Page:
A Tinea Corporis Infection is visually recognizable, due to its characteristic annular (ring-like) formations on the skin. The physician may conclude the diagnosis based on a simple physical examination of the condition. However, the infection is normally confirmed by the following diagnostic tests:

  • Performing a biopsy of the affected skin
  • Potassium hydroxide test (KOH test): A sample of the skin scraping is examined microscopically, to detect the presence of fungus
  • A fungus culture may be performed - however, it may take weeks to obtain the results
  • A differential diagnosis may need to be considered in order to eliminate other skin infections/conditions

Many clinical conditions may have similar signs and symptoms. Your healthcare provider may perform additional tests to rule out other clinical conditions to arrive at a definitive diagnosis.

What are the possible Complications of Tinea Corporis Infection?

Complication due to Tinea Corporis Infections may include:

  • The infection may spread to other regions, like the groin, scalp, feet, etc.
  • Permanent scars and patches may be caused, due to a worsening of the skin condition. This may lead to intensely painful inflammation, drainage of the lesions, etc.
  • Recurrence of the infection
  • Risk of other opportunistic skin disorders, or other bacterial infections affecting the body, like cellulitis, pyoderma
  • The lymph nodes may become infected by bacteria leading to conditions, like lymphadenitis or lymphangitis
  • Side effects of the (oral) medications used

How is Tinea Corporis Infection Treated?

The treatment measures for Tinea Corporis Infection include:

Most skin-related fungal infections respond extremely well to treatment, with over-the-counter antifungal medications and dry powder applications

  • Oral medications are necessary, if topical medications do not relieve the symptoms, or if the infection is quite severe. The common, inexpensive, and trusted oral medication most commonly recommended is terbinafine. All antifungal drugs may have some side effects, and hence, they are prescribed with caution. Most are well tolerated in the short courses that work in tinea corporis
  • Self-care is essential, which also helps shorten the recovery period. Certain basic steps to be followed include:
    • Regular washing and cleaning of the skin surface to prevent spread of the infection to other regions
    • Using clean and disinfected towels, combs, and hairbrushes
    • Disinfecting common shared spaces, such as toilets and shower areas, bathtubs, kitchens, bedrooms
    • Applying the prescribed creams and taking the prescribed oral medications regularly
  • If bacterial infections complicate the condition, then antibiotics are prescribed
  • In order to avoid recurrence of the infection, the antifungal treatment measures have to be continued for an extended period of time (per advice of the physician); even after the condition has been controlled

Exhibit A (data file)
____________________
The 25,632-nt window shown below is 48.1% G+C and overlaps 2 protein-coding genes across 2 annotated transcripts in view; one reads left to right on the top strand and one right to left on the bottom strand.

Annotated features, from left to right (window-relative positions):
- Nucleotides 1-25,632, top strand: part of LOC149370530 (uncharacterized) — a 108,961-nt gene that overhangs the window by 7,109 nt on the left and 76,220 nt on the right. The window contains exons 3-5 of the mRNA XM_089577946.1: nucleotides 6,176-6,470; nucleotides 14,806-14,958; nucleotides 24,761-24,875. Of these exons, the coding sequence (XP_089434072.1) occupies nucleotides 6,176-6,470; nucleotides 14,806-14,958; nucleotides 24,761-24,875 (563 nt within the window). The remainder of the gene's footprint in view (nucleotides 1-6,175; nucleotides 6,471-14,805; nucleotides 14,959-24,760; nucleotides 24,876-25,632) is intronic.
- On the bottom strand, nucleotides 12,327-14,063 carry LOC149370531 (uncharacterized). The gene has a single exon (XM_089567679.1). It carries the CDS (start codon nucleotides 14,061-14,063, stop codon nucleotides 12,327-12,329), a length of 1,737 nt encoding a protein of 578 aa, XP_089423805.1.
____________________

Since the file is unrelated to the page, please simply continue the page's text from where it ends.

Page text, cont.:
How can Tinea Corporis Infection be Prevented?

Some basic steps to ensure the prevention of Tinea Corporis Infection, especially if the risk factors are high, include:

  • Keep the body (especially the groin region, armpits), clean and dry regularly. It is also important to ensure that individual’s habitually wash their hands
  • Avoid wearing tightfitting, thick clothing and dress made of synthetic material, which might induce excess sweating (for longer time periods), unless there is a real necessity
  • Areas frequented by children/adults (or common spaces used by them), have to be maintained in good, sanitary, and hygienic condition
  • Fungal infections transmit through contact and hence, avoid sharing common personal items, like combs, towels, beddings, etc.
  • Tinea Corporis Infection can spread from infected animals and pets. Such animals may show signs of hairless skin patches on their body, or sometimes they may be asymptomatic
  • Always clean yourself up after walking or working in fields and on farmlands. Also, clean up after performing any activity that involves touching the soil, like gardening, watering plants, outdoor camping, etc.
  • Treat any fungal infection immediately, and prevent them from spreading to other regions of the body
  • Teach the children or keep them informed about fungal infections and tell them how to recognize certain early signs

What is the Prognosis of Tinea Corporis Infection? (Outcomes/Resolutions)

The prognosis of Tinea Corporis Infection with appropriate treatment is excellent.

  • Irrespective of the severity of the infection and active treatment measures followed, Ringworm Infection of the Body may last for a few months, but results in a complete cure
  • It responds very well to antifungal treatment and good self-care
  • In order to prevent its recurrence, the treatment has to be continued for a few weeks, even after all the signs of infection have ceased
  • If the infection spreads to other parts of the body (scalp, feet), or other secondary bacterial infections arise, then an extended course of treatment with antibiotics may be required

Additional and Relevant Useful Information for Tinea Corporis Infection:

  • Individuals with diabetes or other immunodeficiency-related diseases should seek immediate medical advice, if they develop Tinea Corporis or other locations of fungal Infection
  • If any one individual member in a family contracts the disease, then the risk of transmission to other members in the house is high. Hence, every precaution has to be taken to maintain a hygienic environment

What are some Useful Resources for Additional Information?


References and Information Sources used for the Article:


Helpful Peer-Reviewed Medical Articles:


Reviewed and Approved by a member of the DoveMed Editorial Board
First uploaded: April 28, 2014
Last updated: June 7, 2021